One B2B sector that leads by example is manufacturing, with organisations such as GE showing how to implement digital to drive positive changes not only within your own company, but within the entire market. The majority of transformation programmes focus solely on reinventing processes within an individual business, but GE took it to the next level. Their digital transformation programme not only introduced new practices and technologies to increase operational efficiency (e.g. data-driven insight for optimised performance), but ended up building an entire digital division aimed at reimagining how industrial companies operate and deliver their products. With the development of Predix - the world’s first Industrial Internet Platform that helps industry players to turn data and intelligence into actionable insights, GE is contributing to the digital transformation of the entire manufacturing market.
Apart from a few companies that have invested heavily to deliver a successful digital transformation programme, digital disruption in the B2B world is still in its infancy, at least when compared to B2C veterans such as Facebook or Amazon. But as the digital world grows and we become increasingly familiar with customer-led experiences, we are now starting to expect B2Bs to replicate key practices that are commonplace in the B2C sector. Transparency of offering and service, flexibility of choice, speed of order, convenience of usage, interface quality and the availability of a seamless omnichannel experience are some of the CX-led ways B2C has driven our expectation of high-quality customer experience, whether in our leisure time or in the work environment.
So how can you ensure that your B2B will thrive in the digitally disrupted world?
With rising customer and employee expectations in the B2B environment, it’s imperative for businesses to take radical action and adopt a more proactive approach to digital transformation, if they are to survive and thrive. Many organisations have burnt through massive budgets, only to find they have failed to gain any competitive advantage. So how can businesses ensure that their digital transformation programme is implemented successfully?
Our survey of 200 B2B senior digital, IT, technology and marketing managers shows that customer experience (CX), operations and innovation are areas with the highest potential to deliver an early payback from digital transformation.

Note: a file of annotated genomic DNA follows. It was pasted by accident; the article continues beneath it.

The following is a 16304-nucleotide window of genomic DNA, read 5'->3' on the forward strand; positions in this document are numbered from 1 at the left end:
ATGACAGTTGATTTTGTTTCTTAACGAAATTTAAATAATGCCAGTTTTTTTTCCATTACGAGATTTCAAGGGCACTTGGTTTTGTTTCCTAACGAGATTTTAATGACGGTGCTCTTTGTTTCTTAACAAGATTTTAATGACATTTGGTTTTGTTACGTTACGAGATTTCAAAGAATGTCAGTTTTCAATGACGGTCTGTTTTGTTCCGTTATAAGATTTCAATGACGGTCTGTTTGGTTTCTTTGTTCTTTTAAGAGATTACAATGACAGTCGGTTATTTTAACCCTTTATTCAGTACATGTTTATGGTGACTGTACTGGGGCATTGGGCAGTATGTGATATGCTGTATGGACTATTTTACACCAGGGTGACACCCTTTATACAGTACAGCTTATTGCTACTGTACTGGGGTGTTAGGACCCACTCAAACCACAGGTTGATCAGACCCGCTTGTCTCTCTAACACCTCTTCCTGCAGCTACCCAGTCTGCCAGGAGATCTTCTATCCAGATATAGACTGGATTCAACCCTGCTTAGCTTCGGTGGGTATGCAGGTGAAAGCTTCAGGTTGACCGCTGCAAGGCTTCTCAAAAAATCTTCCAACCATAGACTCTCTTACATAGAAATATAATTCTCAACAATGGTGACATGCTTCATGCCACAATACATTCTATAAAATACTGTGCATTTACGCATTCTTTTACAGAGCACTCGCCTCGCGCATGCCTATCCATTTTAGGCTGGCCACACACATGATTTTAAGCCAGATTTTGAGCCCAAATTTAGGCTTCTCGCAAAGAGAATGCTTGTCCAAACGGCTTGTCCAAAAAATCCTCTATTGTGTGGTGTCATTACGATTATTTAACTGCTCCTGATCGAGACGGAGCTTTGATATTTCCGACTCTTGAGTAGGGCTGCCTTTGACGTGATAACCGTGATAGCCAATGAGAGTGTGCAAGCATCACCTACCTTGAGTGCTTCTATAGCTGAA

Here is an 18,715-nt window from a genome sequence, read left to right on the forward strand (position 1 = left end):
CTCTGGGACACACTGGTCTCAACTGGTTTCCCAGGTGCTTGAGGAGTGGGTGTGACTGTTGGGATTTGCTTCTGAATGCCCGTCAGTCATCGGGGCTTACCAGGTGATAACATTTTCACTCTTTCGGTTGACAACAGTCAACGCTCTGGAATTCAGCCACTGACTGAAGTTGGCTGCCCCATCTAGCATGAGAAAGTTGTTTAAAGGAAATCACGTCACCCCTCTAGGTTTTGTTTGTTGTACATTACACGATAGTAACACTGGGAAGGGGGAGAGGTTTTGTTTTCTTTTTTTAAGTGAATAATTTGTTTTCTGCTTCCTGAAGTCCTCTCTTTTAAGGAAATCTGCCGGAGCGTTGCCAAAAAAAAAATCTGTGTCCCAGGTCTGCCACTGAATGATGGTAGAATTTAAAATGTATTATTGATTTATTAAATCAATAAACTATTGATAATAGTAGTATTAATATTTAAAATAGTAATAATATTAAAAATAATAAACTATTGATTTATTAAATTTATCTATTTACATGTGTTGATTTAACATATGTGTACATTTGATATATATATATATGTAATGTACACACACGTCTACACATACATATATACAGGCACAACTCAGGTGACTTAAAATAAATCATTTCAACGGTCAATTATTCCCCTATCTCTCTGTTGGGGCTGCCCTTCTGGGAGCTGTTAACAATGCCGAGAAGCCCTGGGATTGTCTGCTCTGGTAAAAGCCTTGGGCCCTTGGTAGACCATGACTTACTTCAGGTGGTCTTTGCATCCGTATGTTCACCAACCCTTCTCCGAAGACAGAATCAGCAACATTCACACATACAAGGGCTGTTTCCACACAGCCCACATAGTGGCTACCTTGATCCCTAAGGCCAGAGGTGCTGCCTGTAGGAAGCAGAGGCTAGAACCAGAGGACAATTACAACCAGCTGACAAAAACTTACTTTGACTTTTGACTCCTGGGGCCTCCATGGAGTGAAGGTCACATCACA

But different B2B sectors will of course have different priorities, so defining a clear vision for the future and roadmapping the transformation based on extensive research is crucial for implementing any digital transformation programme. Marketing services, technology companies and e-commerce retailing businesses may potentially place a higher priority on CX, while heavy industry and manufacturing sectors might focus on identifying efficiencies and developing superior products that meet clients’ expectations and lower operational costs.
The Four Pillars of Digital Transformation
While the goals of the digital transformation programme will differ depending on the sector and the company’s individual needs, there are four pillars that form a foundation for any further development:
Managing transformation across these four pillars will unlock value and drive growth, whether via speeding up processes through digitisation, enhanced data analytics that supports businesses in client acquisition, or employee engagement to ensure all staff support the defined vision and work towards achieving a common goal.
While B2B businesses should initially focus their efforts on the area that shows the highest potential for achieving immediate ROI and driving the biggest change, these pillars are often interlinked – maximum potential is reached when implemented together. Imagine a scenario where you invest a significant proportion of your digital transformation budget towards operational changes. You plan to implement the ‘next-generation’ Artificial Intelligence technology that aims to speed up your processes and minimise human error. It all looks great on paper. But what if your employees don’t believe in that change? What if they don’t understand its potentially positive impact on their work, or worse – feel threatened? If culture and employee morale is low, the large investment in operational change will be wasted as employees may not sufficiently engage with newly introduced technologies and processes.
B2B businesses must pro-actively and categorically embrace digital transformation across all the four pillars if they want to remain successful in 5 years, 10 years and 20 years time. This transformation must be built on solid foundations – a robust vision, meticulous road mapping with customers in mind, and an understanding that whatever the focus of the business, its employees must be brought along for the ride.
Technology and the market may seem to be the driving force of digital transformation, but at the heart of the process, it’s still the humans on the ground that are in control.